by Jon Sanders
Director of the Center for Food, Power, and Life, Research Editor | John Locke Foundation
Time Magazine writes glowingly about Georgia’s film production incentives, entitled “How Georgia Became the Hollywood of the South.” The Twitter account G.H. Davey asked me about it: “Having seen some of you[r] criticism re film incentives in other states, what about GA, where it helped bring in an estimated 7 billion in 2016?”
It’s a fair question.
So where does that figure of $7 billion come from? From the Georgia Film, Music and Digital Entertainment Office.
The raw numbers are these: In 2016, Georgia issued $338 million in tax credits for which film production companies reported $2 billion in spending.
How is that turned into $7 billion? Does the film office rely on an off-the-shelf, proprietary input-output modeling software like IMPLAN — i.e., the sort of “economic impact” nonsense exposed in Dr. Roy Cordato’s report, “Economic Impact Studies: The Missing Ingredient Is Economics”?
No, it actually uses an even cruder metric. The film office simply takes the amount of spending reporting by film production companies in Georgia and multiplies it by 3.57. That’s how they arrive at the “economic impact” number. Really.
Where does that 3.57 multiplier come from? The answer is: We don’t know, but we’ve been doing it this way since 1973.
Kid you not. Lee Thomas, head of the film office, told Politifact Georgia that
the state doesn’t know what sorts of spending that multiplier originally counted, or why the 3.57 estimate was used. But keeping the same multiplier allows to track progress over time, comparing apples to apples, she said.
The Atlanta Business Chronicle reported that “Thomas said it’s the same formula the film office has used since it opened in 1973.”
Unlike many other states with programs to incentive film productions within their borders, Georgia has avoided rigorous review of its program. In May 2017, Pew Charitable Trusts released a report that identified Georgia as a “trailing” state in evaluating tax incentives. The report noted that although Georgia has one of the most generous program in the country, “Georgia lacks a process for evaluating the film tax credit and other incentives.”
Georgia officials could have a very good reason to skip review. States that review their film production incentives programs tend to find that their returns on investment are poor. Each dollar of state revenue they give up returns only pennies to state coffers. Some states have ended their programs for that reason, the most recent being West Virginia earlier this year.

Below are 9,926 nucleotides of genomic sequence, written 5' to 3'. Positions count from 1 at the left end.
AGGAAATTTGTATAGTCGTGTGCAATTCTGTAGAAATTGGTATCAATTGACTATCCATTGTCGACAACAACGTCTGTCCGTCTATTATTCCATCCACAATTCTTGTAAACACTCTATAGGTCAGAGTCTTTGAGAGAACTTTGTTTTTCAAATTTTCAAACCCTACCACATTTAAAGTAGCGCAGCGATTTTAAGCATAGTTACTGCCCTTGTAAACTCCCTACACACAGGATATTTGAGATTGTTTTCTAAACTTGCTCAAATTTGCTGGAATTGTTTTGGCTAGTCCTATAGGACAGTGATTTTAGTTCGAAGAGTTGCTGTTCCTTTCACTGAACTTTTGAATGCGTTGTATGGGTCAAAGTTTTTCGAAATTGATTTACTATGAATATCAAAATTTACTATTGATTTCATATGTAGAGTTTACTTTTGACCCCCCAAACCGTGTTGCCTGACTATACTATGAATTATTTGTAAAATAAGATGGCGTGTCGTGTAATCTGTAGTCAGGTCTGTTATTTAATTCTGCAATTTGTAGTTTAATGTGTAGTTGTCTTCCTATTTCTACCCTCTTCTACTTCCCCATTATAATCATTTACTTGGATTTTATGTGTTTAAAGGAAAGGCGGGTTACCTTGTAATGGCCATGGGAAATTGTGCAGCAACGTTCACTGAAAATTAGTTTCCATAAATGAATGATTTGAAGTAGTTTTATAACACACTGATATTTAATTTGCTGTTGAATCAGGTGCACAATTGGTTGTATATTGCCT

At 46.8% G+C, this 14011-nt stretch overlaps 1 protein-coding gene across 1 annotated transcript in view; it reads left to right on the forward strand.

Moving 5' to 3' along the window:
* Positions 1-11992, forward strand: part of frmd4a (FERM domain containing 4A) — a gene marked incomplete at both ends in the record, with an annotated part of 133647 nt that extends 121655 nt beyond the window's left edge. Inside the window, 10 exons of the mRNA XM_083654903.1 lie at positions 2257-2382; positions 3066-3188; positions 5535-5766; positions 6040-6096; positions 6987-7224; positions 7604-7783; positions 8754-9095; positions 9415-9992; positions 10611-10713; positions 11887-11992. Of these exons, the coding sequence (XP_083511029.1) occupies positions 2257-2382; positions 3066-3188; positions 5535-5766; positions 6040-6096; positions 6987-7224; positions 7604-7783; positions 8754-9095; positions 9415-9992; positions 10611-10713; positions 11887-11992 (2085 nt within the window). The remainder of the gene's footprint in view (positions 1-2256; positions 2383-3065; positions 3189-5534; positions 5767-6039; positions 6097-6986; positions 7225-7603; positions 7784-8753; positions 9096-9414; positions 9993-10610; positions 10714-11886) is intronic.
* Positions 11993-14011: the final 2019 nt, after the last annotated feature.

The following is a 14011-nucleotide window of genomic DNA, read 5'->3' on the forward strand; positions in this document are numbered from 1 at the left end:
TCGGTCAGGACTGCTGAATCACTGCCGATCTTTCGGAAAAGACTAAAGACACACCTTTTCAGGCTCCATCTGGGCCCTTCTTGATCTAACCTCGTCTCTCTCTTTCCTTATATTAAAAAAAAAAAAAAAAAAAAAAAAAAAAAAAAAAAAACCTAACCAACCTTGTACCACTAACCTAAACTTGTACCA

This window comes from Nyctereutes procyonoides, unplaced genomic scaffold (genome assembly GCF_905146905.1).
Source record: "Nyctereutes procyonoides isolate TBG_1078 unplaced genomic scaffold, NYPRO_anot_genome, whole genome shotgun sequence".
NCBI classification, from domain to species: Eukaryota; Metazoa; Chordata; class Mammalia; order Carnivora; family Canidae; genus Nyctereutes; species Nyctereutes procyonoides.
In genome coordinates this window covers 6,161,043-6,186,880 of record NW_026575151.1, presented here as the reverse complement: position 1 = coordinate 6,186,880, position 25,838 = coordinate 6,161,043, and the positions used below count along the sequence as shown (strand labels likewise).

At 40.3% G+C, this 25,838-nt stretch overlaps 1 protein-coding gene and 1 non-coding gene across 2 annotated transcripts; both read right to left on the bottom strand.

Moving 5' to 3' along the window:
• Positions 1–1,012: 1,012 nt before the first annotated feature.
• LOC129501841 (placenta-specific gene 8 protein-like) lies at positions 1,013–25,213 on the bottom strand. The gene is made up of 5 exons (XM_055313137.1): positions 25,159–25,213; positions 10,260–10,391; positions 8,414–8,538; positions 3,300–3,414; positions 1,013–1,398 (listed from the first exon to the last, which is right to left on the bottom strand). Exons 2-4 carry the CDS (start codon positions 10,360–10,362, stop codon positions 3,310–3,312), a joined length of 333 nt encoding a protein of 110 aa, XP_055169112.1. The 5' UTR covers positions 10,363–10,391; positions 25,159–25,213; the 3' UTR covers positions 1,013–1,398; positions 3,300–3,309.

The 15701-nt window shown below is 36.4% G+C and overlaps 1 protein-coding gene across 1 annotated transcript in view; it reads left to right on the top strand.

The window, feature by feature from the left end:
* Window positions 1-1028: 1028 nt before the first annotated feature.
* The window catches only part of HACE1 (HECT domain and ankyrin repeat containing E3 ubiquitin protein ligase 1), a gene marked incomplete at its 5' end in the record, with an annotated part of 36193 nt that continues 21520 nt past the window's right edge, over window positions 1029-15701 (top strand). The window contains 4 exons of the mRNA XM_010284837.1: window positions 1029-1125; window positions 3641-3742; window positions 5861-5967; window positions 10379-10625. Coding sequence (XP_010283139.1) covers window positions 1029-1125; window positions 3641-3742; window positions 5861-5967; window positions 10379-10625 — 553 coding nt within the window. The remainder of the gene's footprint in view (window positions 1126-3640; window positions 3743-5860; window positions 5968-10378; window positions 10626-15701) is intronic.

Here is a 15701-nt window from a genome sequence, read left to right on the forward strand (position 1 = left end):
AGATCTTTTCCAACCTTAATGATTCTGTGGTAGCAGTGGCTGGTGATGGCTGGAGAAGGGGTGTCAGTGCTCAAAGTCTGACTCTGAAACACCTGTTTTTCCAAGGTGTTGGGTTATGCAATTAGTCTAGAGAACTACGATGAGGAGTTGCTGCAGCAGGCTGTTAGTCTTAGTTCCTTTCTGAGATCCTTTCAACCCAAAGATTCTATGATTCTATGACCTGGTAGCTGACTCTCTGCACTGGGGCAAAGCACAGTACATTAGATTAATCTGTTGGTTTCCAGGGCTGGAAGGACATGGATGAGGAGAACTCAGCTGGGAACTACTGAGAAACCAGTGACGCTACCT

A proper study of the effects of such a program is rather difficult, as economists for the Fiscal Research Center at Georgia State University explained in the conclusion of their February 2016 paper discussing Georgia’s program:
Notwithstanding, the relative costs and benefits of Georgia’s film tax credit are uncertain. Conducting an overall cost-benefit analysis of the incentive program requires the ability to isolate the costs and benefits that derive solely from the film tax credit from other factors, such as overall growth in the economy or the film industry, that may also influence the level of activity occurring in the state. Furthermore, determining the degree to which the incentive is effective in bringing projects to the state that would not have otherwise occurred is very challenging.
Many factors, in addition to financial incentives, influence the locational choice of a film project, including climate, suitable landscapes, availability of skilled labor and accessibility to a major airport. Discerning the impact of the financial incentives relative to the presence of the Hartsfield-Jackson Atlanta International Airport or the cooperating climate, for example, is not a trivial task.
Lastly, there is a larger question of whether the economic benefits associated with increased film industry activity represent a larger return on the state’s investment than other policy choices, such as lowering the income tax rate for all individuals or allocating additional funds to education. These are important questions requiring more data and research on the nature of the film activities in the state.
That’s a markedly different process from simply taking a spending amount, assuming every dollar owes to the existence of the film incentives, pretending there are no opportunity costs involved, multiplying the spending amount by 3.57 “the way we’ve always done,” and putting out a glowing press release.